New Delhi: After the Common University Entrance Test results were declared, UGC Chairman M Jagadesh Kumar on Friday said universities will prepare rank lists for undergraduate admissions on the basis of “normalised” scores and not percentile or “raw marks”.
Kumar told PTI that the scores have been normalised to provide a level playing field for students who wrote the exam in the same subject on different days or in different shifts.
The results for the debut edition of the Common University Entrance Test (CUET)-UG were declared earlier in the day.
“The rank lists will be prepared by universities using normalised NTA (National Testing Agency) scores and not on the basis of percentile. The scores have been normalised to provide a level playing field for students since they wrote test in the same subject on different days,” Kumar said.
“Normalisation of CUET scores has been done separately for each subject for which the exam was held in multiple shifts,” he added.
The normalisation formula using the “equipercentile method” has been decided by a panel comprising professors from Indian Statistical Institute, IIT Delhi and Delhi University.
“How can we compare the performance of different students on a common scale without normalising? We need to ensure that the admissions are made based on a score that accurately compares the performance of students,” Kumar said.
“Unlike CUET-UG, other entrance examinations are limited to fewer subjects. In single session entrance tests, one common statistically established method is used to transform the raw marks into a common uniform scale using the percentile method so that the performance of students can be compared to each other.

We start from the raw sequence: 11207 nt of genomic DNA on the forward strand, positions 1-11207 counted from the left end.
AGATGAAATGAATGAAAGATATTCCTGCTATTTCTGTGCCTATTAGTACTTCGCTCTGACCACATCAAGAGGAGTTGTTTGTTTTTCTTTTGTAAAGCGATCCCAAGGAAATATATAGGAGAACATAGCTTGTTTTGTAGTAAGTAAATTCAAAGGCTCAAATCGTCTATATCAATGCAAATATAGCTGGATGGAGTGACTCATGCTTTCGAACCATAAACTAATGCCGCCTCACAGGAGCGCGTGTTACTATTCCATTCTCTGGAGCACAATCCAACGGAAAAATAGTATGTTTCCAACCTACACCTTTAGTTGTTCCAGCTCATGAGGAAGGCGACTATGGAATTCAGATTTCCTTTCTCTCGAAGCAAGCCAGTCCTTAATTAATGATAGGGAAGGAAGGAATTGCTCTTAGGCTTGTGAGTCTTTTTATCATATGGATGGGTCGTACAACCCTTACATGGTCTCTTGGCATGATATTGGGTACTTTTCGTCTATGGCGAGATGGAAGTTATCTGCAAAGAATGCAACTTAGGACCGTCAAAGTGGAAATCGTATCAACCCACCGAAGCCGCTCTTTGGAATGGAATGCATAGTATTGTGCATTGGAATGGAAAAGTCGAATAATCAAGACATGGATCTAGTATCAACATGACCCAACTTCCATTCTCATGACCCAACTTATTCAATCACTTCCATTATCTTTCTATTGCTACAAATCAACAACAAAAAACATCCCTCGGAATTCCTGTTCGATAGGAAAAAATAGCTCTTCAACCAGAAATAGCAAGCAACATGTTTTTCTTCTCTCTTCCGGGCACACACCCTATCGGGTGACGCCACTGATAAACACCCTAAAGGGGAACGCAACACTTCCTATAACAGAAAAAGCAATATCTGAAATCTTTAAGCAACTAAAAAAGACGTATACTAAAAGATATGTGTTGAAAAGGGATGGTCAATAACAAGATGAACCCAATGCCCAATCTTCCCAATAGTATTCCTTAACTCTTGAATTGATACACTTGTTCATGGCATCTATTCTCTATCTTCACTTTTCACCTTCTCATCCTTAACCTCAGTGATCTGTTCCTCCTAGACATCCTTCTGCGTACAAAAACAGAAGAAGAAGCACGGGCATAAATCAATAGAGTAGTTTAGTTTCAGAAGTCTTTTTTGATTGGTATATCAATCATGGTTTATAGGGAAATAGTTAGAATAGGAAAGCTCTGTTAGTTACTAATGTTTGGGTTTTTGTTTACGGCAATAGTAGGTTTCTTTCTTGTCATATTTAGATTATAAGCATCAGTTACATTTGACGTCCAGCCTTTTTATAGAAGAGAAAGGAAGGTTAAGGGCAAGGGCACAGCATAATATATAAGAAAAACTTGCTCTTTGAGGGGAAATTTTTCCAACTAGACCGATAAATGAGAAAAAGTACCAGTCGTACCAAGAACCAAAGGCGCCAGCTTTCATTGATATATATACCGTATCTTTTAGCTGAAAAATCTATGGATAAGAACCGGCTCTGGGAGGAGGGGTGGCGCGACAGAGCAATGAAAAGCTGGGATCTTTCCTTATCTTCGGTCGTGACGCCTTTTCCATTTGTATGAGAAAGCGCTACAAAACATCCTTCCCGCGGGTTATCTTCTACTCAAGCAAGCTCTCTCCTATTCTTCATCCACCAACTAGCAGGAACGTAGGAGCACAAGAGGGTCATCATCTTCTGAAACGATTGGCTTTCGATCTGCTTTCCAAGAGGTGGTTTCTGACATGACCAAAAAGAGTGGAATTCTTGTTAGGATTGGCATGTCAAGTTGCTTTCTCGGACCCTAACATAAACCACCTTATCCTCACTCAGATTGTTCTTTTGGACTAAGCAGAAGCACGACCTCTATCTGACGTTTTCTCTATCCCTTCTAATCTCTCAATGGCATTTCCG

“But in entrance tests such CUET-UG, since the test is conducted on different days and in multiple sessions for the same subject, it will give rise to multiple percentiles for each group of students,” he added.
Another problem with using only percentiles is that in subjects such as Sports or Fine Arts, some weightage is given to the skill component by some universities, the UGC chief explained.
“But addition of raw marks in the skill component and the remaining weightage of percentile cannot be done to prepare the rank list because it would be similar to adding oranges to apples.
“A solution to this situation is the use of a method called the equipercentile method. In this method, the percentile for each candidate is calculated using raw marks of the candidate as compared to raw marks of others in the same session,” he said.
According to Kumar, these percentiles are then equated and converted into normalised marks. For sessions with fewer candidates, these are clubbed with bigger sessions.
“In the equipercentile method, we use the same scale for all candidates independent of the session they appeared in for a given subject making their performance comparable across sessions.
“These normalised marks of the candidates, obtained using the equipercentile method, in different sessions in a given subject can be used in the same way we use the raw marks of a conventional single session examination,” Kumar explained.
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